The Basics of Baseball

Baseball is a team sport in which the object is to score more points than the opposing team. Each inning lasts nine minutes, and the game is won when one team has scored more runs than the other. The teams switch back and forth between batting and fielding, and the batting team ends its turn when the defending team records three outs. There are many ways to get players out, including catching a batted ball in the air, fielding it, or throwing the ball to the first base ahead of the runner.

The game was developed in the 19th century, and nationalistic sentiment played a role in making it “America’s Game.” Americans yearned for a game that could be considered their own, rather than a variant of English cricket or a children’s game like rounders. A commission appointed by sporting goods magnate A.G. Spalding concluded that while different variations of the game existed, it owed nothing to England or Germany.

In the current form of the game, a member of the fielding team pitches the ball toward the batter. The batter then stands in one of the batter’s boxes and attempts to hit the ball with a wooden stick called a bat. A catcher for the defensive team waits in a crouched position behind home plate to catch the ball. The batter is not allowed to touch the plate with his hands or feet during any part of a swing.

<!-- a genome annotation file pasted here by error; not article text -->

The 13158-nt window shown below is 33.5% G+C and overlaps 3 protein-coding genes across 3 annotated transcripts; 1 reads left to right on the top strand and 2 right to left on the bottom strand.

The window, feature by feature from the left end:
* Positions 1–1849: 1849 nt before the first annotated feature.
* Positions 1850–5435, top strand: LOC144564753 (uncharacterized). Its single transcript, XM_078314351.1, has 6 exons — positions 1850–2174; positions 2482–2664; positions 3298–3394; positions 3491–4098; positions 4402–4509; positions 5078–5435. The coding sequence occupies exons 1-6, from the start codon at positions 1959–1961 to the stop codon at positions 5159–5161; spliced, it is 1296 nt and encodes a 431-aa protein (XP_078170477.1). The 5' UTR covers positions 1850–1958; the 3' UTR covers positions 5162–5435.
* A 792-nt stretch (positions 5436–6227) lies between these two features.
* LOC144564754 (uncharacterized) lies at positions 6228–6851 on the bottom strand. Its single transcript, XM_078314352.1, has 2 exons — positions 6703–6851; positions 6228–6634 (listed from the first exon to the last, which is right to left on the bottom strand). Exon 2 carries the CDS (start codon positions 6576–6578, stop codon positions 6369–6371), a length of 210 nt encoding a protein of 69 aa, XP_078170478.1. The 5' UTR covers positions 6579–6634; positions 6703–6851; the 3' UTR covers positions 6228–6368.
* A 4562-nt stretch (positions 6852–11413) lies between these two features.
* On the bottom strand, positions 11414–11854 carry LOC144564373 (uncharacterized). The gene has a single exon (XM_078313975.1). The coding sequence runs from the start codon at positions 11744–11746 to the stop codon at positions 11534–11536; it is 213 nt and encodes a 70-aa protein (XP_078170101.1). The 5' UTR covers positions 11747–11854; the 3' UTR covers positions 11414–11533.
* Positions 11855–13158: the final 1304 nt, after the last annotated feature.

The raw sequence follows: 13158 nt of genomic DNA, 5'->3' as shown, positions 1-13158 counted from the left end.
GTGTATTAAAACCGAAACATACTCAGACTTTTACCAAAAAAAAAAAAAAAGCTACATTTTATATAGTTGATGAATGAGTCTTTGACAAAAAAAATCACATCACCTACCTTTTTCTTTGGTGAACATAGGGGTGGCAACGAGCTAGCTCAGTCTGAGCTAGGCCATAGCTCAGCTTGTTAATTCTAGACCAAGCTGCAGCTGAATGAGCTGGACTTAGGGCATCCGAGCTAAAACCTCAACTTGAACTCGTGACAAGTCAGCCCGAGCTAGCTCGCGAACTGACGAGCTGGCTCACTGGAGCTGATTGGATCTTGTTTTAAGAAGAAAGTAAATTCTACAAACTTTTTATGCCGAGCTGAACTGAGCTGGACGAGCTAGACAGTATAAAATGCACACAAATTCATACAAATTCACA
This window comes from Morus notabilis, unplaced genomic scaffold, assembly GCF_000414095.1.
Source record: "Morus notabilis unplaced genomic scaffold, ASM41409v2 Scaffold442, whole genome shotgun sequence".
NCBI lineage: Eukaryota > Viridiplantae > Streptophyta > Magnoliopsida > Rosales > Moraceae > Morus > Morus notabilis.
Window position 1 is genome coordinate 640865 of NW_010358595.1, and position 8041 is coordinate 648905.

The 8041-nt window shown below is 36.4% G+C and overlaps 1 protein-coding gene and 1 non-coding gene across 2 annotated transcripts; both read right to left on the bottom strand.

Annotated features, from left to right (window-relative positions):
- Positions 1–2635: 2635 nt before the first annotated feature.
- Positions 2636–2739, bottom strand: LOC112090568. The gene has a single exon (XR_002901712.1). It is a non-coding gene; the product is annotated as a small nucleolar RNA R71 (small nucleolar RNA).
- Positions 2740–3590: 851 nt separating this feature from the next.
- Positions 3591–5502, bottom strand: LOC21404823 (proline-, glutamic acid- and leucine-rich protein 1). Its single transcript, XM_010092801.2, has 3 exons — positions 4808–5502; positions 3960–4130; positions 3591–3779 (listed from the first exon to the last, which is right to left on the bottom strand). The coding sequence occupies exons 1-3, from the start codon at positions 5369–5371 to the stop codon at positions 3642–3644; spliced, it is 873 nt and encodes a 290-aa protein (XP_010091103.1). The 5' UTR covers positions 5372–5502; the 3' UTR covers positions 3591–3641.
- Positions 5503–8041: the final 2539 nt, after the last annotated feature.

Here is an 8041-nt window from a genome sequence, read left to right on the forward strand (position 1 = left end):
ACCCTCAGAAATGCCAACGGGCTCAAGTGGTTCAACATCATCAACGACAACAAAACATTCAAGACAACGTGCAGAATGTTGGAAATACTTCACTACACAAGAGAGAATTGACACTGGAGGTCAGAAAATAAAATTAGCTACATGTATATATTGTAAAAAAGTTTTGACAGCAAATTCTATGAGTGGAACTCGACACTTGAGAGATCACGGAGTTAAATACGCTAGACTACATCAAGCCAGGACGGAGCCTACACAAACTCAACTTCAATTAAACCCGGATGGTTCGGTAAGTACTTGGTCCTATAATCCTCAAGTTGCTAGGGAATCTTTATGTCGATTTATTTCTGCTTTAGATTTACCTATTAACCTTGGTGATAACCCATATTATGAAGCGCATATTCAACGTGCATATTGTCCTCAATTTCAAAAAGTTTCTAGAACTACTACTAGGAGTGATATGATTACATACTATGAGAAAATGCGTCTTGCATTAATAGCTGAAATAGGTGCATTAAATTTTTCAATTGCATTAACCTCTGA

After the batter hits the ball, he must run around all four bases in order. He scores a run when he does so and touches home plate. The runners then proceed to the next base. If a runner reaches the last base before a player on the other team catches or throws the ball to home plate, that runner is called out. There are several other ways to put a batter or runner out, including a catch in the air, a fielding error, a tag out, or a strikeout.

Today, there are 30 professional baseball teams divided into two leagues, the American and National Leagues. Each league plays 162 regular season games, and the best teams in each division compete to be named a division champion. The league champions and two wild-card teams advance to a playoff series. Those teams play best-of-seven games to determine the world champion, or pennant winner. While most teams in the major leagues are located in North America, there are also professional teams in other countries, particularly Latin America and East Asia. These international teams often employ players from the United States, though some also include non-Americans. There are also amateur and semi-professional leagues that exist in the United States, as well as high school and college baseball.